Fresh Coriander Chutney

-Recipe from Yamuna mataji

        Fresh herb chutney is as popular in the Punjab as pesto is in Genoa. In one of its simplest forms, fresh herb chutney might be a handful of trimmed leaves, several green chilies, salt, lemon juice and water, stone-ground to a wet pulp. This type of chutney is sharp, hot and nose-tingling. Chutney aficionados highly prize a subtle play of supporting flavors, balancing astringent, acid and sweet overtones. They might add unripened gooseberries or mango for a sharp contrast. Most newcomers prefer a tempered version, much like pine nut pesto, cut with coconut, nuts or sour cream to subdue the bite. Serve it as a dipping sauce for a fried savory.

Preparation time (after assembling ingredients): 10 minutes
Makes: 1 cup (240 ml)

1 teaspoon (5 ml) cumin seeds
3 table spoons (45 ml) sesame seeds
cup (25 g) freshly grated coconut or cup (40 g) chopped almonds
1 cup (240 ml) trimmed fresh coriander, slightly packed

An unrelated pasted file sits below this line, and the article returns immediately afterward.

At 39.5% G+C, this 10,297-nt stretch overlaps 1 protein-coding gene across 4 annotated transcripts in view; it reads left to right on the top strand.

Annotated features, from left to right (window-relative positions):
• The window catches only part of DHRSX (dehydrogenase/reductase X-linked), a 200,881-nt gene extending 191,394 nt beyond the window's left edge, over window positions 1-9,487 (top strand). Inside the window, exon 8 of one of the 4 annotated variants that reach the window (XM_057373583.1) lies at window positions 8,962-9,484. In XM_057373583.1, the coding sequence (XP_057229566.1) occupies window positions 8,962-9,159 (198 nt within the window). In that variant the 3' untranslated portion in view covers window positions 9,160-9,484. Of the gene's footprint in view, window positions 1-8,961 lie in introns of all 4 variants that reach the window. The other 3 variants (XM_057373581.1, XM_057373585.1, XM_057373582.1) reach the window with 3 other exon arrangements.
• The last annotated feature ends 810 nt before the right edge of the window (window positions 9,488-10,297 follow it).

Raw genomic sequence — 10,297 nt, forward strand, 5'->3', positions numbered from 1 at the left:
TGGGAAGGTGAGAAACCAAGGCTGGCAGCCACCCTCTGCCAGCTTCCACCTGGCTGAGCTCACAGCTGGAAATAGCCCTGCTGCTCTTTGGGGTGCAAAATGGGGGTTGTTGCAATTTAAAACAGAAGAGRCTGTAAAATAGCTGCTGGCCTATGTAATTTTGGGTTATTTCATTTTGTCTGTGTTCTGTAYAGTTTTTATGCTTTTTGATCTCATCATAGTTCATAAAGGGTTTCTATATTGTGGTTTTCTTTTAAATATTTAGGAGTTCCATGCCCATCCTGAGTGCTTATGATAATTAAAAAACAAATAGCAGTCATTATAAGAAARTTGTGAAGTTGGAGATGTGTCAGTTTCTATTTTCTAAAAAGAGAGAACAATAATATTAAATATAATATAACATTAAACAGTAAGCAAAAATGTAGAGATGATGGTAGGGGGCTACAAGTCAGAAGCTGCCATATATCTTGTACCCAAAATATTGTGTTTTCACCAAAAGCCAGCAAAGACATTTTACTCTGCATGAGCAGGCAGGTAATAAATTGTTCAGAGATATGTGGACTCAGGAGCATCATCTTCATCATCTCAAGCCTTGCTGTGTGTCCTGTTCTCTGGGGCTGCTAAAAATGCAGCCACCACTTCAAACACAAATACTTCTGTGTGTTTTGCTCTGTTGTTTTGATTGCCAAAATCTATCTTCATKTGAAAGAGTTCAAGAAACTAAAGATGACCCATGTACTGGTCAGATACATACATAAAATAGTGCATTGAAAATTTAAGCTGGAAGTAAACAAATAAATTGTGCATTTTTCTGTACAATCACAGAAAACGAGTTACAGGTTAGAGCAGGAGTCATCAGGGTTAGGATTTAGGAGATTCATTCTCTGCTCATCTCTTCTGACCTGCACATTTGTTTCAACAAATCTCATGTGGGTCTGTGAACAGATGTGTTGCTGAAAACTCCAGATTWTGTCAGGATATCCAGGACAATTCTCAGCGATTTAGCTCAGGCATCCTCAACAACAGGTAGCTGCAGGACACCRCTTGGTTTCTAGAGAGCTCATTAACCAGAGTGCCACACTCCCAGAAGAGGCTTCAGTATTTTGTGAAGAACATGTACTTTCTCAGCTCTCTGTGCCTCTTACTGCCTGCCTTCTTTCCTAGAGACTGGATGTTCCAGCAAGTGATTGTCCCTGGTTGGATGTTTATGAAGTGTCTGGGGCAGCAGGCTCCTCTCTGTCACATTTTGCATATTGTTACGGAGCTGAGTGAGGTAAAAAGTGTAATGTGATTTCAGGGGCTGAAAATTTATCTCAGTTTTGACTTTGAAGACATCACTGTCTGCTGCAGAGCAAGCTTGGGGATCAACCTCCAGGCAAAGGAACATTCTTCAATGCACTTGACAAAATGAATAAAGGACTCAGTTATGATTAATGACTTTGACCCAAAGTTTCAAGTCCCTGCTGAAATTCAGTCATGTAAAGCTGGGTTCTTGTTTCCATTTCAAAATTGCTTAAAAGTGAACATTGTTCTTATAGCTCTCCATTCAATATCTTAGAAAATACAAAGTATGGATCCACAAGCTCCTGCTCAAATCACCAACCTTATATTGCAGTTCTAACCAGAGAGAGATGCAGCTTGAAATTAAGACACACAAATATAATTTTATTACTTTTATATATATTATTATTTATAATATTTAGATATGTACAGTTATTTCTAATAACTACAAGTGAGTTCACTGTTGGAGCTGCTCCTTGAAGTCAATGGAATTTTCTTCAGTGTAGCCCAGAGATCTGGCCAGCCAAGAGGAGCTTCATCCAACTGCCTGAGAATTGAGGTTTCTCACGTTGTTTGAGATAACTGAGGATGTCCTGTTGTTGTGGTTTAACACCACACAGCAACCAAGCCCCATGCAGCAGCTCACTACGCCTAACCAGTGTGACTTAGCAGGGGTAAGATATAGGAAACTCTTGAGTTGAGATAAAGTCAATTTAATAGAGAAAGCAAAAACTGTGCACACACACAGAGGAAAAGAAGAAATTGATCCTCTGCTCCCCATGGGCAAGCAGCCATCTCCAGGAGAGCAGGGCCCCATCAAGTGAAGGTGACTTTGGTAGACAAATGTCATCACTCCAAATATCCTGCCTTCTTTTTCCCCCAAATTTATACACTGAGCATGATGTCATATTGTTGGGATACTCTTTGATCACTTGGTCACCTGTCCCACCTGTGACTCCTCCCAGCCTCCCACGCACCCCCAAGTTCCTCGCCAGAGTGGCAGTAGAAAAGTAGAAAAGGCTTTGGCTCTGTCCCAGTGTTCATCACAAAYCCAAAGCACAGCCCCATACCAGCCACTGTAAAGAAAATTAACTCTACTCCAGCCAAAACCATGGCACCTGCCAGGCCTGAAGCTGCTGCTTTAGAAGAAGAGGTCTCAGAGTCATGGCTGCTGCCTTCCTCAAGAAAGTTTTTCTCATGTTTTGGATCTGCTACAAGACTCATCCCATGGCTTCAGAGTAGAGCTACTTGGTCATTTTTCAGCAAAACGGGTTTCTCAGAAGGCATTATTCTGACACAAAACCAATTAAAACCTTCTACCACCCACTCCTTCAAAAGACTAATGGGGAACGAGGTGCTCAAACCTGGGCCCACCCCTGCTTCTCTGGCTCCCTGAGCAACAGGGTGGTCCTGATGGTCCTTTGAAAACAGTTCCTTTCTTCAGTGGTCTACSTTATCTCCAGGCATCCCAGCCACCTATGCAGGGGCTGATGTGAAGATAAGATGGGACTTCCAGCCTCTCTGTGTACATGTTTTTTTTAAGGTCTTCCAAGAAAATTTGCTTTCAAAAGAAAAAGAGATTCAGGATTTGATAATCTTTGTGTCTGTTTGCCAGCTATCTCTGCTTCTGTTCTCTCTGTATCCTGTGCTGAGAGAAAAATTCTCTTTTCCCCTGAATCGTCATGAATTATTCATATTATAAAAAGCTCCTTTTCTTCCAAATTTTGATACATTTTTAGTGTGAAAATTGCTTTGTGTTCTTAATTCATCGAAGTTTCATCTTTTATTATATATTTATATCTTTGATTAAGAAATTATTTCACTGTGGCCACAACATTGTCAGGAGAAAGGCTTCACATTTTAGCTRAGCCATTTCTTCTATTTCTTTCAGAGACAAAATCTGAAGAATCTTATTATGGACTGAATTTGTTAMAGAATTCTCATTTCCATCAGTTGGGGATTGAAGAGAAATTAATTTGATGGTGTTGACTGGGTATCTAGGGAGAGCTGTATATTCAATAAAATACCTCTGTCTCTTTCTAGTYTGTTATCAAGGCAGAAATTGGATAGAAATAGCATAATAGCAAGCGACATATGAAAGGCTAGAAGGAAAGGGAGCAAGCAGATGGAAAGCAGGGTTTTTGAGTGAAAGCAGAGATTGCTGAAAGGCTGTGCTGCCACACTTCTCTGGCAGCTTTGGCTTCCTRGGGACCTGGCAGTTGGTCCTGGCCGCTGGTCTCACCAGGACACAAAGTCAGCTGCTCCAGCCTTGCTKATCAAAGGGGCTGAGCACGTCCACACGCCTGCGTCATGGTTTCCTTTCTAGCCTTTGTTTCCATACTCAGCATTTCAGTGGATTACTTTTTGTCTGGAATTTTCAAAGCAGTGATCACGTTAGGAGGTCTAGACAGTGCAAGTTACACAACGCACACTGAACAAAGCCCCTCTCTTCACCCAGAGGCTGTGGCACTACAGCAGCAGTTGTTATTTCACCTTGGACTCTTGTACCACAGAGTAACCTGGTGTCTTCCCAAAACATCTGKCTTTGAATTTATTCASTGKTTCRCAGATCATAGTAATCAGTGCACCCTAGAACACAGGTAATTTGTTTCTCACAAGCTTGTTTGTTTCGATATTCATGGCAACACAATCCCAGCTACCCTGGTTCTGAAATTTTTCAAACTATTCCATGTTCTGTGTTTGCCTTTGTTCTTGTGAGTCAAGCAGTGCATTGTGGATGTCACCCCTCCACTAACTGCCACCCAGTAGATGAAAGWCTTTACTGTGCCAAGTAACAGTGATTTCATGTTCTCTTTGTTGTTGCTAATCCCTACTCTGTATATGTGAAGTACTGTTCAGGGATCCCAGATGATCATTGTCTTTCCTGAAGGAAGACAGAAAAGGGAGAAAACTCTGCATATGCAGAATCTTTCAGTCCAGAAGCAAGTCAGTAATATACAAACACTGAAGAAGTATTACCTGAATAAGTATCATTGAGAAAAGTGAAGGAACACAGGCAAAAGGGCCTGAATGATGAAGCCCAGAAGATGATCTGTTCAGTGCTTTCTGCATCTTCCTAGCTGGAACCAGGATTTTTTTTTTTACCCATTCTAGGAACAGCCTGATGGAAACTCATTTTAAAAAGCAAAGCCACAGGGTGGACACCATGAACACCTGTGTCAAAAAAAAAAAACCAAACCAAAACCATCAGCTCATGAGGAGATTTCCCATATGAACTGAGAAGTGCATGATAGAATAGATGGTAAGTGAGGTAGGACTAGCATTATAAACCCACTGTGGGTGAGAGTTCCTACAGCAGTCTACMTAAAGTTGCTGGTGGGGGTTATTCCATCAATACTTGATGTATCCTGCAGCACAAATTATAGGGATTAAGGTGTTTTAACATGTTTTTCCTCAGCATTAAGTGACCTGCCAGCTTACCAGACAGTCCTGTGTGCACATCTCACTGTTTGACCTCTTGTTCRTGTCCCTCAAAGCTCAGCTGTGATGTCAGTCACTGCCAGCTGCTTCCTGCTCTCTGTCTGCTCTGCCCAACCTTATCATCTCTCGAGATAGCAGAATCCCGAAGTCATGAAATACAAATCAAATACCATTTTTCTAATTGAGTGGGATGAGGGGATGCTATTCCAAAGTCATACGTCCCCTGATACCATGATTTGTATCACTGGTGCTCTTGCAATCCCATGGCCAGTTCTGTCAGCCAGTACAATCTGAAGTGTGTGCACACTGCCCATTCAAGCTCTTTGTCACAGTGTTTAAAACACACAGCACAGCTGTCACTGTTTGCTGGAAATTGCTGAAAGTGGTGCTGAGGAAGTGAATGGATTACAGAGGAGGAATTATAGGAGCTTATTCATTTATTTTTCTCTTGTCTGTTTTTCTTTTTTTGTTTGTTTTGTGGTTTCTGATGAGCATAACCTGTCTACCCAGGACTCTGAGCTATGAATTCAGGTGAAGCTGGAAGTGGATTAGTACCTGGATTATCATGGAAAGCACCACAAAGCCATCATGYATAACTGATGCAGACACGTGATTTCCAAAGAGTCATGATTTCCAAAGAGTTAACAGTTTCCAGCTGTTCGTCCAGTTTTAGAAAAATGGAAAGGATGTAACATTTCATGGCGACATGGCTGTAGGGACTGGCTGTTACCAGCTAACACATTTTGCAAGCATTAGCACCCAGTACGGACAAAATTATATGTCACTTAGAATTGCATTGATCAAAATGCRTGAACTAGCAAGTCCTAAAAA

1-2 hot green chilies, seeded
-inch (1.5 cm) piece of peeled fresh ginger root, chopped
2 table spoons (30 ml) water
up (60 ml) sour cream or yogurt (optional)
1 table spoon (15 ml) raw sugar or jaggery
1 teaspoon (5 ml) salt

1.    Combine the cumin seeds, sesame seeds and coconut or nuts in a heavy frying pan and place over low heat. Dry-roast, stirring frequently, until the coconut or nuts darken a few shades.
2.    Combine the coconut mixture and the remaining ingredients in a food processor fitted with the metal blade, or a blender and process until smooth. (The texture should resemble runny applesauce; you may need more water to reach this consistency). Transfer to a bowl and serve, or cover well and keep refrigerated for up to 2 days